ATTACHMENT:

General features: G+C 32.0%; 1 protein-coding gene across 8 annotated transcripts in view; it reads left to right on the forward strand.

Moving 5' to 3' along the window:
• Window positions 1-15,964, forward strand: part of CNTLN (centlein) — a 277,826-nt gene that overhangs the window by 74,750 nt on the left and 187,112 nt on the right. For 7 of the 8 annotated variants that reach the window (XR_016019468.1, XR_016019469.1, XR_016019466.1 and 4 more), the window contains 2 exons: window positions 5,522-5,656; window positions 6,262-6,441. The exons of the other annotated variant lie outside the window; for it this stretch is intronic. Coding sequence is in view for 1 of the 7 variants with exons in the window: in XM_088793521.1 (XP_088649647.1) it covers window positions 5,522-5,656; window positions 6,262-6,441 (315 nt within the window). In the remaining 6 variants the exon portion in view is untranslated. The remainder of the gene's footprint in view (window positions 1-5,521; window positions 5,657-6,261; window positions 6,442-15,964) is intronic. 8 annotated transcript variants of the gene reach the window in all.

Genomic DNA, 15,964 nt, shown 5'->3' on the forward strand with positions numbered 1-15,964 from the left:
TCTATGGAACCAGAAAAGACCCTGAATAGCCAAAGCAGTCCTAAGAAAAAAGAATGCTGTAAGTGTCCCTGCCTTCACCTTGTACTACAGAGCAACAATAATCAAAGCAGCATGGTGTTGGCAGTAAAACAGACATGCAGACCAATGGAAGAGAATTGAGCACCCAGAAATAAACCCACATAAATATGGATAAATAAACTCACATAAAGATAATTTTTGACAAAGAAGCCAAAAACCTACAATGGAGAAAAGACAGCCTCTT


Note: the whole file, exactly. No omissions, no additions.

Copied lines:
General features: G+C 32.0%; 1 protein-coding gene across 8 annotated transcripts in view; it reads left to right on the forward strand.

Moving 5' to 3' along the window:
• Window positions 1-15,964, forward strand: part of CNTLN (centlein) — a 277,826-nt gene that overhangs the window by 74,750 nt on the left and 187,112 nt on the right. For 7 of the 8 annotated variants that reach the window (XR_016019468.1, XR_016019469.1, XR_016019466.1 and 4 more), the window contains 2 exons: window positions 5,522-5,656; window positions 6,262-6,441. The exons of the other annotated variant lie outside the window; for it this stretch is intronic. Coding sequence is in view for 1 of the 7 variants with exons in the window: in XM_088793521.1 (XP_088649647.1) it covers window positions 5,522-5,656; window positions 6,262-6,441 (315 nt within the window). In the remaining 6 variants the exon portion in view is untranslated. The remainder of the gene's footprint in view (window positions 1-5,521; window positions 5,657-6,261; window positions 6,442-15,964) is intronic. 8 annotated transcript variants of the gene reach the window in all.

Genomic DNA, 15,964 nt, shown 5'->3' on the forward strand with positions numbered 1-15,964 from the left:
TCTATGGAACCAGAAAAGACCCTGAATAGCCAAAGCAGTCCTAAGAAAAAAGAATGCTGTAAGTGTCCCTGCCTTCACCTTGTACTACAGAGCAACAATAATCAAAGCAGCATGGTGTTGGCAGTAAAACAGACATGCAGACCAATGGAAGAGAATTGAGCACCCAGAAATAAACCCACATAAATATGGATAAATAAACTCACATAAAGATAATTTTTGACAAAGAAGCCAAAAACCTACAATGGAGAAAAGACAGCCTCTT